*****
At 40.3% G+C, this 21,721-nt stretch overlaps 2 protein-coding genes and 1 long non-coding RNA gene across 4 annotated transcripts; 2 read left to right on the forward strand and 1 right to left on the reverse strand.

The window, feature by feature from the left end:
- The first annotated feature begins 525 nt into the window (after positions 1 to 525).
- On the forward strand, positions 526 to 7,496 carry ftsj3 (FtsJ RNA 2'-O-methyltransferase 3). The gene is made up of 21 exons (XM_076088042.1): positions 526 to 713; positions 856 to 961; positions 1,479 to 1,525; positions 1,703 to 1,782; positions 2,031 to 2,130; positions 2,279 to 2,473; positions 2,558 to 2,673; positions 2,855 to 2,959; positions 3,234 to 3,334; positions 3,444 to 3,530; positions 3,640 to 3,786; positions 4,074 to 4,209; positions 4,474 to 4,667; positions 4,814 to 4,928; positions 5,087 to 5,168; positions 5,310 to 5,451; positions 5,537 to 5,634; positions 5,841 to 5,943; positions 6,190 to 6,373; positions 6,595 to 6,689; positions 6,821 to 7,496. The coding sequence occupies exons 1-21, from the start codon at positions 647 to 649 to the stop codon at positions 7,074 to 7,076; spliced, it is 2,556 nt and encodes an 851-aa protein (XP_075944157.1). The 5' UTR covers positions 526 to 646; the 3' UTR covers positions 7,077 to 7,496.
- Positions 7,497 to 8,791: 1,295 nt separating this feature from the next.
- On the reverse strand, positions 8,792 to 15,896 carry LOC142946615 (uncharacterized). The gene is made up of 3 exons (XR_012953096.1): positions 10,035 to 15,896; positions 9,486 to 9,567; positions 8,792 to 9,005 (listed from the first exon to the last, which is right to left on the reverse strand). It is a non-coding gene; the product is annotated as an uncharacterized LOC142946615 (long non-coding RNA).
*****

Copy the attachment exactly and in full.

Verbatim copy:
At 40.3% G+C, this 21,721-nt stretch overlaps 2 protein-coding genes and 1 long non-coding RNA gene across 4 annotated transcripts; 2 read left to right on the forward strand and 1 right to left on the reverse strand.

The window, feature by feature from the left end:
- The first annotated feature begins 525 nt into the window (after positions 1 to 525).
- On the forward strand, positions 526 to 7,496 carry ftsj3 (FtsJ RNA 2'-O-methyltransferase 3). The gene is made up of 21 exons (XM_076088042.1): positions 526 to 713; positions 856 to 961; positions 1,479 to 1,525; positions 1,703 to 1,782; positions 2,031 to 2,130; positions 2,279 to 2,473; positions 2,558 to 2,673; positions 2,855 to 2,959; positions 3,234 to 3,334; positions 3,444 to 3,530; positions 3,640 to 3,786; positions 4,074 to 4,209; positions 4,474 to 4,667; positions 4,814 to 4,928; positions 5,087 to 5,168; positions 5,310 to 5,451; positions 5,537 to 5,634; positions 5,841 to 5,943; positions 6,190 to 6,373; positions 6,595 to 6,689; positions 6,821 to 7,496. The coding sequence occupies exons 1-21, from the start codon at positions 647 to 649 to the stop codon at positions 7,074 to 7,076; spliced, it is 2,556 nt and encodes an 851-aa protein (XP_075944157.1). The 5' UTR covers positions 526 to 646; the 3' UTR covers positions 7,077 to 7,496.
- Positions 7,497 to 8,791: 1,295 nt separating this feature from the next.
- On the reverse strand, positions 8,792 to 15,896 carry LOC142946615 (uncharacterized). The gene is made up of 3 exons (XR_012953096.1): positions 10,035 to 15,896; positions 9,486 to 9,567; positions 8,792 to 9,005 (listed from the first exon to the last, which is right to left on the reverse strand). It is a non-coding gene; the product is annotated as an uncharacterized LOC142946615 (long non-coding RNA).